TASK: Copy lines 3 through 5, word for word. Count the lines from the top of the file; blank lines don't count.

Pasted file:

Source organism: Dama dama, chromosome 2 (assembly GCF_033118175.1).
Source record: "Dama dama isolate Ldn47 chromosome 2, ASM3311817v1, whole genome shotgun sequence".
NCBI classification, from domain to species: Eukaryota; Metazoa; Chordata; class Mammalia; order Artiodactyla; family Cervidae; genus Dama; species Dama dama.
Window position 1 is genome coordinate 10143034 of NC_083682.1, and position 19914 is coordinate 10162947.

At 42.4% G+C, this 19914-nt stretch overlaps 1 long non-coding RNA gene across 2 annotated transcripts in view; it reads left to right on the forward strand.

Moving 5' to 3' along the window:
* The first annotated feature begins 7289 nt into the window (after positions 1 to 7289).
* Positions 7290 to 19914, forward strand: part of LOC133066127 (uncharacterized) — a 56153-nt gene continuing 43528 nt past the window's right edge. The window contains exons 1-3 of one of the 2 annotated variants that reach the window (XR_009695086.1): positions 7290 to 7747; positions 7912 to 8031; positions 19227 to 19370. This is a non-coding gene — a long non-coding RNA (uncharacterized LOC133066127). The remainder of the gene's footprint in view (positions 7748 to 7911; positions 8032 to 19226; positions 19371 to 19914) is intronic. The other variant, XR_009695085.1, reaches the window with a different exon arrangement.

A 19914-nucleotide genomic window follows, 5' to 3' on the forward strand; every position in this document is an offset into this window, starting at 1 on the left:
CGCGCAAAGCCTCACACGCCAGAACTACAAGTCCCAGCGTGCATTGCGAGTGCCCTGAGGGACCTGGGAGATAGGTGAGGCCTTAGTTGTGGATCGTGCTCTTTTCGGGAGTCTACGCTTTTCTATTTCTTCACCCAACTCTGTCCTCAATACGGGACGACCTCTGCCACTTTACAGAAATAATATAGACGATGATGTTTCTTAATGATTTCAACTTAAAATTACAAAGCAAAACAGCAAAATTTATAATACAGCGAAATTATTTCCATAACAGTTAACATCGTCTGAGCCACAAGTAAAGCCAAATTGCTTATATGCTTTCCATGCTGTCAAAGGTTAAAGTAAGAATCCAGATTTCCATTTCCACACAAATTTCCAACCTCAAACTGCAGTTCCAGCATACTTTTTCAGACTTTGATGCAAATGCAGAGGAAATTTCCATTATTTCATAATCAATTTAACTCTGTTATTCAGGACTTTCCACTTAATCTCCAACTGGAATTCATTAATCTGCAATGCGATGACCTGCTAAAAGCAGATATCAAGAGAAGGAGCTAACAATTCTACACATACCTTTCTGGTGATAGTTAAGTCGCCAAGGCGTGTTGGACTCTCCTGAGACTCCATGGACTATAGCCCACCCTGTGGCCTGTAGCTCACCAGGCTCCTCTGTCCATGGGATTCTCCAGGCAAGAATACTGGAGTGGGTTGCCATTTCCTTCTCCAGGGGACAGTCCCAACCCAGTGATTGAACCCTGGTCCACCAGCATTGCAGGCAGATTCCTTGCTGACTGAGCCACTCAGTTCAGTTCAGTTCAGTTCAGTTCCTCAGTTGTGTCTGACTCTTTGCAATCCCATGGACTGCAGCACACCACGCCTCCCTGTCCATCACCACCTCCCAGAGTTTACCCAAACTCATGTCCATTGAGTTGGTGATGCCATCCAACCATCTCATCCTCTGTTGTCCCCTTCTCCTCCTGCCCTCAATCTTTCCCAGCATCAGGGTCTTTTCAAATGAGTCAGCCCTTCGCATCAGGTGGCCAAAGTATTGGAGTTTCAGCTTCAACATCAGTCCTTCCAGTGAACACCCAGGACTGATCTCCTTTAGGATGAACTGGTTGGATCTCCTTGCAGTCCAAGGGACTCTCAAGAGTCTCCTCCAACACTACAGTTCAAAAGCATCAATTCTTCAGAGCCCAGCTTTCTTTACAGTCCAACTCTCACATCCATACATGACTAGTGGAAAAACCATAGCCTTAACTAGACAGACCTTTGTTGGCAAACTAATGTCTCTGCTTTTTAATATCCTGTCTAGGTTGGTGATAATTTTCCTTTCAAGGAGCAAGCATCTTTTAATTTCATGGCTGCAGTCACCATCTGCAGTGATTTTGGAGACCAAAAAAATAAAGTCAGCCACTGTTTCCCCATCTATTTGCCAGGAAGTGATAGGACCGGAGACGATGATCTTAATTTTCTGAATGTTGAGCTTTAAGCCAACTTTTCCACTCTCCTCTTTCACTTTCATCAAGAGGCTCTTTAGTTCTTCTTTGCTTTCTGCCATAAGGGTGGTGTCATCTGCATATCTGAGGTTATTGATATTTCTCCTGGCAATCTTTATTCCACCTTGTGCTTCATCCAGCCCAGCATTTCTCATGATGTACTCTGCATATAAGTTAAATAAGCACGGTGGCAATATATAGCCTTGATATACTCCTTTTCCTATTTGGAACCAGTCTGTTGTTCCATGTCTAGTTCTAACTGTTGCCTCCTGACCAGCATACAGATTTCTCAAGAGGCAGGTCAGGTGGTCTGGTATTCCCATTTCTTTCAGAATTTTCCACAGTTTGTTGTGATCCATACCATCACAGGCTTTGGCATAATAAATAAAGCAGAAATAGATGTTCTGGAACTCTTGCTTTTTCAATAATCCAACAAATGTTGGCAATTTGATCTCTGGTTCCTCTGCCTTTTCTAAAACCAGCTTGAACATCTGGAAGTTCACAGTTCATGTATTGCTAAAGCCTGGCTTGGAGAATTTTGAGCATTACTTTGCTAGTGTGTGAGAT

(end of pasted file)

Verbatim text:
NCBI classification, from domain to species: Eukaryota; Metazoa; Chordata; class Mammalia; order Artiodactyla; family Cervidae; genus Dama; species Dama dama.
Window position 1 is genome coordinate 10143034 of NC_083682.1, and position 19914 is coordinate 10162947.

At 42.4% G+C, this 19914-nt stretch overlaps 1 long non-coding RNA gene across 2 annotated transcripts in view; it reads left to right on the forward strand.